Companies think they can save time, or they don’t want to be “locked in” or say, “We’ll just tell the developers what to build.” In 20+ years of personal experience, I’ve never seen this work well. In the very best cases, tons of time is actually wasted by long meetings, miscommunications, and do-overs. Usually the end result is not really what the project sponsor wanted, but they settle. In the very worst cases, like this one, companies spend 2000+ man-years (yes, you read that right) developing something no one wants! In this case, they had two competing teams (I’ll have to address that in another post – just too much to say on that one!) and according to Wilcox "both teams had built the wrong thing.” Both teams! (This post may be my personal record in use of exclamation points.)
Another comment he makes is that “the engineers were incompetent. Now by that I don't mean that they're incompetent engineers – far from it. They were incompetent at designing APIs for 3rd party developers (a very specialist engineering skill) and they were incompetent at designing UIs (which most engineers are, myself included). Unfortunately they were doing both.” These could have been very bright engineers, but as Clint Eastwood said in one of my favorite Dirty Harry Movies, “A man’s got to know his limitations.” This also happens frequently and is an error made both by engineers (ego, desire to learn, fearing for their job security) and management (don’t want to hire specialists, over estimating their engineers). Again, in the best cases I’ve seen, the engineers can muddle thru and get something passable. On the other hand, it can be a train wreck as in this case.
The aspect that makes me the most upset about this story is the effect on all those engineers. They worked hard, I’m sure long hours at times, to develop basically, nothing. We engineers develop software and products because we take pride in our work and want to build things that people love to use and these engineers spent years not doing that. I can’t even imagine how unfulfilling that was.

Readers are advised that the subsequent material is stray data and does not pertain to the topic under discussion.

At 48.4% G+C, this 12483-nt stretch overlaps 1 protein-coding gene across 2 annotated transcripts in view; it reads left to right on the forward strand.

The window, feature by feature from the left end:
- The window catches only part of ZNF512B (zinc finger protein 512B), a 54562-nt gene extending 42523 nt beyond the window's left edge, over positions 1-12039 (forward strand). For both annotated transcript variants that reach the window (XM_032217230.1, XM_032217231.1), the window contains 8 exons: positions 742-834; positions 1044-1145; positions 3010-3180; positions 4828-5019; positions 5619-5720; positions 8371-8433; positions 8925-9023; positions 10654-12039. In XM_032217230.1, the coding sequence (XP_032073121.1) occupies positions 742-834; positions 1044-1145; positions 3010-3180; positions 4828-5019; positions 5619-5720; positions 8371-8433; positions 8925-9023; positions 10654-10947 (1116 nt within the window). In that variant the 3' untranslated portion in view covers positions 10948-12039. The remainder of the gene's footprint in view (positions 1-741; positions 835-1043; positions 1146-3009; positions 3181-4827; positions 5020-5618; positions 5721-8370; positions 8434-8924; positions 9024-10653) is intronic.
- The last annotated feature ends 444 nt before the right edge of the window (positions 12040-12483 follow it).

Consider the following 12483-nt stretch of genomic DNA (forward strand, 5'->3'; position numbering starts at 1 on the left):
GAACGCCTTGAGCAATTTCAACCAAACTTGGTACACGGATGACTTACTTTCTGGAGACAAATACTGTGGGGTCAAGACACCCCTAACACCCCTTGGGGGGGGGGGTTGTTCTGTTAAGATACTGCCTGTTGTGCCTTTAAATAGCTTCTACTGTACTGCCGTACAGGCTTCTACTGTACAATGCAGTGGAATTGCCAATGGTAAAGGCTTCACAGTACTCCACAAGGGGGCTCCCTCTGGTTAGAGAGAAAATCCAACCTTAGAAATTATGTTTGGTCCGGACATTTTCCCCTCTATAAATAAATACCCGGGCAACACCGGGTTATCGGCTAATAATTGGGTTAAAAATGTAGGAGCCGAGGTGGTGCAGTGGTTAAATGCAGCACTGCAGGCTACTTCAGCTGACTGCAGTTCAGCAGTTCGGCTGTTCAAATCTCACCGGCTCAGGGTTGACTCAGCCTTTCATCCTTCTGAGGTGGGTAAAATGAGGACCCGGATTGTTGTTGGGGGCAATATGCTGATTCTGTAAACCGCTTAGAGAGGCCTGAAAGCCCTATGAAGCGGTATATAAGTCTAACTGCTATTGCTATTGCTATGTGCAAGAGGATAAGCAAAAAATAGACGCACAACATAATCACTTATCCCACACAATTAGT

Tuesday, February 22, 2011

Watson on Jeopardy

Did you see Watson, the IBM computer compete on Jeopardy last week. I did, in fact I was really looking forward to it. Obviously the geek in me was awed by the computing power.

Watson clearly dominated. In the three day match he beat the two human competitors by a margin of roughly 3 to 1. Obviously Watson got many answers right, but what I found interesting was what he got wrong. When he was wrong, he was VERY wrong! I’m sure we’ve all heard about the Final Jeopardy answer in the second match. All those people from Toronto never knew they were Americans! But some other more interesting mistakes where when he didn’t even give the right kind of reply.

For example, on the question: “In May 2010 5 Paintings worth $125 Million by Braque, Matisse & 3 others left Paris’ museum of this art period?” The answer was Modern Art, Watson said Picasso, obviously not an art period.

The use for this kind of computing power boggles my mind. We just have to remember to sanity check his answers!

Tuesday, February 15, 2011

Cloud Computing – Connecting People

I know of three different companies right now that are developing some sort of distributed applications, running on multiple computers and platforms. In many aspects these systems are wildly different. They’re being developed for consumers and businesses world wide. The platforms may be PC, Linux, proprietary hardware and/or mobile devices. The applications themselves, the complexity and the architectures, vary wildly, but the most interesting thing is the commonality.

All of these applications are about connecting people. Whether it’s a consumer focused social application or a global business application or a new distribution channel for an industry where distribution has been a huge issue, all three of these applications really are flatting the world and leveling the playing field.

It’s fascinating and gratifying to be playing a role in changing the way we interact and do business. It makes me wonder what I’ll be writing about changing ten years from now!

Wednesday, February 2, 2011

Software Process Improvement Consulting

In 2005, I joined Advanced Decisions to establish a Software Process Improvement practice within the company. Well, long story short, I got busy with our core business of software and hardware product development and we never formally developed that practice. The interesting thing is that we seem to provide consulting on Software Process and SDLC as part of many of our engagements anyway.

The most obvious example is our work with start-ups. We typically are engaged to develop their product, but often wind up developing their process, their team, and even on occasion aspects of their business. With our larger clients we develop good quality documentation that’s often used as an example of what to develop in the future. Even with our prospects, we ask them enough questions about how they are developing their products to get them thinking.

It just goes to show, the outcome of a goal or desire may not always look like you expect.